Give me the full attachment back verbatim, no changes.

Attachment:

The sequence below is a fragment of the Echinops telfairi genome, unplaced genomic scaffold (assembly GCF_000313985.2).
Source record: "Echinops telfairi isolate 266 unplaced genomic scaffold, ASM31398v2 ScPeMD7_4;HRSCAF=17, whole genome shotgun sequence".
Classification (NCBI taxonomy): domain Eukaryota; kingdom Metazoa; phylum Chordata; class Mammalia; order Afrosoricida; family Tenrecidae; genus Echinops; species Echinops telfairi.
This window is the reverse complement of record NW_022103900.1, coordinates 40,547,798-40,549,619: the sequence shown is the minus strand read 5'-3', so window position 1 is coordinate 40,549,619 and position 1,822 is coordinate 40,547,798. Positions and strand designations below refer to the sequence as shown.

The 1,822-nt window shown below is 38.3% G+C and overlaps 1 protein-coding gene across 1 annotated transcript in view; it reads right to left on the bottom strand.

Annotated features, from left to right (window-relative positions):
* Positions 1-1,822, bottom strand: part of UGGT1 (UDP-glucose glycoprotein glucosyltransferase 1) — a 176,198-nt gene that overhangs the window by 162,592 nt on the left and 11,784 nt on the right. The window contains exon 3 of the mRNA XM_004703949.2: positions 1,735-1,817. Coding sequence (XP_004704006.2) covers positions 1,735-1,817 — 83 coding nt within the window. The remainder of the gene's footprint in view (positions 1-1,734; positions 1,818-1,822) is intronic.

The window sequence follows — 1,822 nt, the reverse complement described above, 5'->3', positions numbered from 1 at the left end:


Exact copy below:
The sequence below is a fragment of the Echinops telfairi genome, unplaced genomic scaffold (assembly GCF_000313985.2).
Source record: "Echinops telfairi isolate 266 unplaced genomic scaffold, ASM31398v2 ScPeMD7_4;HRSCAF=17, whole genome shotgun sequence".
Classification (NCBI taxonomy): domain Eukaryota; kingdom Metazoa; phylum Chordata; class Mammalia; order Afrosoricida; family Tenrecidae; genus Echinops; species Echinops telfairi.
This window is the reverse complement of record NW_022103900.1, coordinates 40,547,798-40,549,619: the sequence shown is the minus strand read 5'-3', so window position 1 is coordinate 40,549,619 and position 1,822 is coordinate 40,547,798. Positions and strand designations below refer to the sequence as shown.

The 1,822-nt window shown below is 38.3% G+C and overlaps 1 protein-coding gene across 1 annotated transcript in view; it reads right to left on the bottom strand.

Annotated features, from left to right (window-relative positions):
* Positions 1-1,822, bottom strand: part of UGGT1 (UDP-glucose glycoprotein glucosyltransferase 1) — a 176,198-nt gene that overhangs the window by 162,592 nt on the left and 11,784 nt on the right. The window contains exon 3 of the mRNA XM_004703949.2: positions 1,735-1,817. Coding sequence (XP_004704006.2) covers positions 1,735-1,817 — 83 coding nt within the window. The remainder of the gene's footprint in view (positions 1-1,734; positions 1,818-1,822) is intronic.

The window sequence follows — 1,822 nt, the reverse complement described above, 5'->3', positions numbered from 1 at the left end: